Compiled by @alicesaraswati for @EnglishTips4U on Monday, 4 January 2021.

RELATED ARTICLE(S):
#EngClass: Infinitive and Gerund
#EngClass: Suffix
#EngTrivia: Suffix
#GrammarTrivia: Verbs + Gerunds/Infinitives
#GrammarTrivia: Possessives with Gerunds

#ENGTRIVIA: ‘TO WAIT’ AND ‘TO AWAIT’

“I have been …-ing for two hours.”
Which word is the correct one to fill the blank, fellas? ‘Wait’ or ‘await’?

“I’m …-ing your response.”
‘Wait’ or ‘await’?

On this article, we are going to discuss the difference between ‘to wait’ and ‘to await’.

Essentially, ‘to await’ goes in line with ‘to wait for’. It requires an object. However, the object is often an inanimate object (Indonesian: benda mati).
For example, we can say:
“I’m awaiting a letter from my family.”
But we cannot say:
“I’m awaiting you.”

Meanwhile, it’s correct to say:
“I’m waiting for a letter from my family.”
Or:
“I’m waiting for you.”

Photo by Ju00c9SHOOTS on Pexels.com

You might be thinking, “But, isn’t the first example use ‘waiting for’?”

Keep in mind that the phrasal verb ‘to wait for’ can also be used to indicate the duration. So, ‘waiting for two hours’ doesn’t necessarily signify we are expecting those two hours to come.

Another difference is that ‘to await’ is considered more formal than ‘to wait for.’ For example, at the end of our work-related email, we could write, “I’m awaiting your response.” It has the same formality as, “I’m looking forward to hearing from you.”

The last but not least, we often find ‘to wait’ paired with other verbs in the same sentence.
Example:
“I’m waiting in line to board the plane now.”
There is the verb ‘to board’ aside of ‘to wait.’

Compiled by @alicesaraswati for @EnglishTips4U on Monday, 21 December 2020.

RELATED ARTICLE(S):
#EngGrammar: Will and Would
#EngQuiz: See, Look, Watch
#EngQuote: Patience
#EngTrivia: Commonly Confused Words (2)
#GrammarTrivia: Awhile vs. A While

#ENGCLASS: PARADOX

Two days ago, we talked about oxymoron, which is a figure of speech that is made of two or more words with contradictory meaning. If you want to read the article on oxymoron, CLICK HERE.

Today, we are going to talk about its sibling, paradox. Both have similar features and are often mixed up.

Penrose triangle (picture by Wikipedia)

What is a paradox? The word paradox came from Latin word ‘paradoxum’, which came from Greek word ‘paradoxon’, which means ‘contrary to expectation.’

Just as an oxymoron, a paradox is also a figure of speech. Furthermore, it is a rhetorical device that seems to contradict itself, but actually has some truth to it.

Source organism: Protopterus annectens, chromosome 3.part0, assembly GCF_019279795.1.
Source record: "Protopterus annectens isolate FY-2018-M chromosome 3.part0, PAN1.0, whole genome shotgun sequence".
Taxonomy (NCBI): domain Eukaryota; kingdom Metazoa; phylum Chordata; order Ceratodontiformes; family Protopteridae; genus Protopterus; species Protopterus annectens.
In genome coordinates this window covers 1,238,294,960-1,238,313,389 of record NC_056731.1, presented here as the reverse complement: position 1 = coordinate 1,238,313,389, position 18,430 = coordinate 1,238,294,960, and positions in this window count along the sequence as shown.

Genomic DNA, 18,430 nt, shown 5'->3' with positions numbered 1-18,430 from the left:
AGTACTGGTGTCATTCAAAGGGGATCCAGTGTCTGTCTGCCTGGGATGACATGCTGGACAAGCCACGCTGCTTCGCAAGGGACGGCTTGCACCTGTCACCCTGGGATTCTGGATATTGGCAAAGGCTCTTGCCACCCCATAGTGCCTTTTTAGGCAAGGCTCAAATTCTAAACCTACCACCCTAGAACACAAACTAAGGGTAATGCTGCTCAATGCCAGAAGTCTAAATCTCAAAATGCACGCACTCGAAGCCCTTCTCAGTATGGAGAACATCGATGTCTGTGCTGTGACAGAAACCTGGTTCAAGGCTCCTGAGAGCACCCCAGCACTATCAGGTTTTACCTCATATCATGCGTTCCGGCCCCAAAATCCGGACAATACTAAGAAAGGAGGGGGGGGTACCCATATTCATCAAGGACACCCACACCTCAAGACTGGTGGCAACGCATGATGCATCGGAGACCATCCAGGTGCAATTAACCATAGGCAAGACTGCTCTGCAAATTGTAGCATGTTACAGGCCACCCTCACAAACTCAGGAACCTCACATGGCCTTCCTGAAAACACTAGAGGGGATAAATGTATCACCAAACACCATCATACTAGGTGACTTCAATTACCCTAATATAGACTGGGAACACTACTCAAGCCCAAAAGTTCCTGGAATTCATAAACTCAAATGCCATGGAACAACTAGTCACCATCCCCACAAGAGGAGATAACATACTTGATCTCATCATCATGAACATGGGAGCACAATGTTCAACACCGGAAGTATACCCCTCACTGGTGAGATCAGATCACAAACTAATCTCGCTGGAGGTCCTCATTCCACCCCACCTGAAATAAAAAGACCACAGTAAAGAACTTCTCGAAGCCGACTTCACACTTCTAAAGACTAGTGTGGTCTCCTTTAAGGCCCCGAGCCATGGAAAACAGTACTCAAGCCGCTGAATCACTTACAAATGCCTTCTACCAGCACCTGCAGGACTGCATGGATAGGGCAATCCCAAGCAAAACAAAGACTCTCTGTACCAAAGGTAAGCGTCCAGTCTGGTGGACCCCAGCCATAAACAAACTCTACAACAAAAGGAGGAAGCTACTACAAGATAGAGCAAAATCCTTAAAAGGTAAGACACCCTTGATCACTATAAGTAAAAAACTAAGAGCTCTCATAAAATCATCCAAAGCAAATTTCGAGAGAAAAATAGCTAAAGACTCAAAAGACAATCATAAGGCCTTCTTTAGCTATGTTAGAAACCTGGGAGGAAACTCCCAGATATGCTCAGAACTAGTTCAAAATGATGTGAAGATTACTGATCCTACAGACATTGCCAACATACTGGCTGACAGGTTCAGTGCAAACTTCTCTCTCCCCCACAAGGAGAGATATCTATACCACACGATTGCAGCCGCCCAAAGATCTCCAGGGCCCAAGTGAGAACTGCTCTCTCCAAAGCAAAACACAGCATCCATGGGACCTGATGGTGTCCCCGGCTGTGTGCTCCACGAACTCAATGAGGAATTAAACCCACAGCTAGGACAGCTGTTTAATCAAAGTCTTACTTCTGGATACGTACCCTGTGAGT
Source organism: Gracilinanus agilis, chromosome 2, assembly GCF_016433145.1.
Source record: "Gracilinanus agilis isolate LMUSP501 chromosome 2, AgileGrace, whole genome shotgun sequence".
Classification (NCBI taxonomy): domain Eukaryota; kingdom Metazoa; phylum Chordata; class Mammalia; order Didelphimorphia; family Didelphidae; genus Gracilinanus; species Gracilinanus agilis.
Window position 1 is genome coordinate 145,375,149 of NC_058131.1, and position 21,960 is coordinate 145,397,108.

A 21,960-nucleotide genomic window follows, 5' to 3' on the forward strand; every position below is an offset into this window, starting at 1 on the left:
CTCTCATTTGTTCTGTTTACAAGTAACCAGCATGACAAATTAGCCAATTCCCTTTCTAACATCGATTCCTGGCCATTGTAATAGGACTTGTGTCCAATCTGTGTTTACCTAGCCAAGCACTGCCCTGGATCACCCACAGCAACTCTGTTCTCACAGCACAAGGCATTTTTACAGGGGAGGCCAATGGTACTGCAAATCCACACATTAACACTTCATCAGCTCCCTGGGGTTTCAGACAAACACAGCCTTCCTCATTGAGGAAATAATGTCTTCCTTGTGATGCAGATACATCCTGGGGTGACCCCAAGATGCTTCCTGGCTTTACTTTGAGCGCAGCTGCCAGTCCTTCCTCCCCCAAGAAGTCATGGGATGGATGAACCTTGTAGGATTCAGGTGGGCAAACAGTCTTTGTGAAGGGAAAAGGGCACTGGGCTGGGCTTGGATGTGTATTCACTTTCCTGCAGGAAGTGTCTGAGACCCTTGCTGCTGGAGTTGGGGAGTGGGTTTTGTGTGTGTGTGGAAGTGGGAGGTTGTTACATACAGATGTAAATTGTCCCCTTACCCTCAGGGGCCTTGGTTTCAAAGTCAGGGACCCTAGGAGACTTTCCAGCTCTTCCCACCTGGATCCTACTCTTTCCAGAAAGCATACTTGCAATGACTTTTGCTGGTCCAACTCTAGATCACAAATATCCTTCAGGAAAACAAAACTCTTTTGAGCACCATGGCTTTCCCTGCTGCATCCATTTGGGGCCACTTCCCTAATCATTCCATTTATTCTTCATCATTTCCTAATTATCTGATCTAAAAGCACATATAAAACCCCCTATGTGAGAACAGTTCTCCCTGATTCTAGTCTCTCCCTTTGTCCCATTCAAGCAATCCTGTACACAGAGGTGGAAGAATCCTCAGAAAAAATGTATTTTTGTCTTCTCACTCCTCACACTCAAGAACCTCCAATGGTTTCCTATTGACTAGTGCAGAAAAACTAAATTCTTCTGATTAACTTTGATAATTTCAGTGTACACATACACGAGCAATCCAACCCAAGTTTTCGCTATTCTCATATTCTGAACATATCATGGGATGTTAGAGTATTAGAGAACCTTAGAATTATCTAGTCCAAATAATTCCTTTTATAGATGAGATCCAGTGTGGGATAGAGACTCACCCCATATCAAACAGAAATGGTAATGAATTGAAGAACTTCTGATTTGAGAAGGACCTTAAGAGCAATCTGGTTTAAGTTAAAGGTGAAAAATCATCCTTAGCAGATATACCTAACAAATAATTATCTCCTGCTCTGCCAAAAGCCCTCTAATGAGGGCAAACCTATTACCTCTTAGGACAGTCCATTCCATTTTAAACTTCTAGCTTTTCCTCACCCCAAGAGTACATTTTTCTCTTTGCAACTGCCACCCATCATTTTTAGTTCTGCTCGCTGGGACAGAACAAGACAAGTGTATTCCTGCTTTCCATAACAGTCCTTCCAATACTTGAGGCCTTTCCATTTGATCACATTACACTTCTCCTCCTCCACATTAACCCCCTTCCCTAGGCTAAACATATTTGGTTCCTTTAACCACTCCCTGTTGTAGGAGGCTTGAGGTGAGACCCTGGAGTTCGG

Does this confuse you, fellas? To put it simply, a paradox is a statement that is logical but contrary to our expectation.

Example:

  1. “The only constant thing is change (Indonesian: satu-satunya hal yang tidak pernah berubah adalah perubahan).”
    Explanation: nothing in life is constant, except change. Change happens all the time, to everything, and to everyone, which makes it constant.
  2. “Failure leads to success (Indonesian: kegagalan adalah sukses yang tertunda).”
    Explanation: by failing over and over again, it means we keep trying and it might mean that someday we will be successful.
  3. “Social media brought us apart and brought us together (Indonesian: media sosial mendekatkan yang jauh dan menjauhkan yang dekat).”
    Explanation: focusing on social media often makes us ignore the people who are physically present around us.
  4. “The more you learn, the less you know (Indonesian: seperti padi, semakin berisi, semakin merunduk).”
    Explanation: the more knowledgeable we are, the more we will realise that there are so many things of which we have little knowledge.
  5. “The enemy of my enemy is my friend (Indonesian: musuh dari musuh saya adalah sekutu saya).”
    Explanation: meeting another enemy could easily make someone our enemy, too, but sometimes they can become our friend out of a mutual dislike towards someone else.

How do paradox and oxymoron differ?
How do we differentiate a paradox and an oxymoron when we see them in a sentence? The key is to remember that an oxymoron is made of words that have opposite meanings, while a paradox is a collection of words that contradicts itself. Check our sources below for complete reading.

Source:
https://www.merriam-webster.com/dictionary/paradox
https://www.dictionary.com/e/paradox-oxymoron/
https://en.wikipedia.org/wiki/Paradox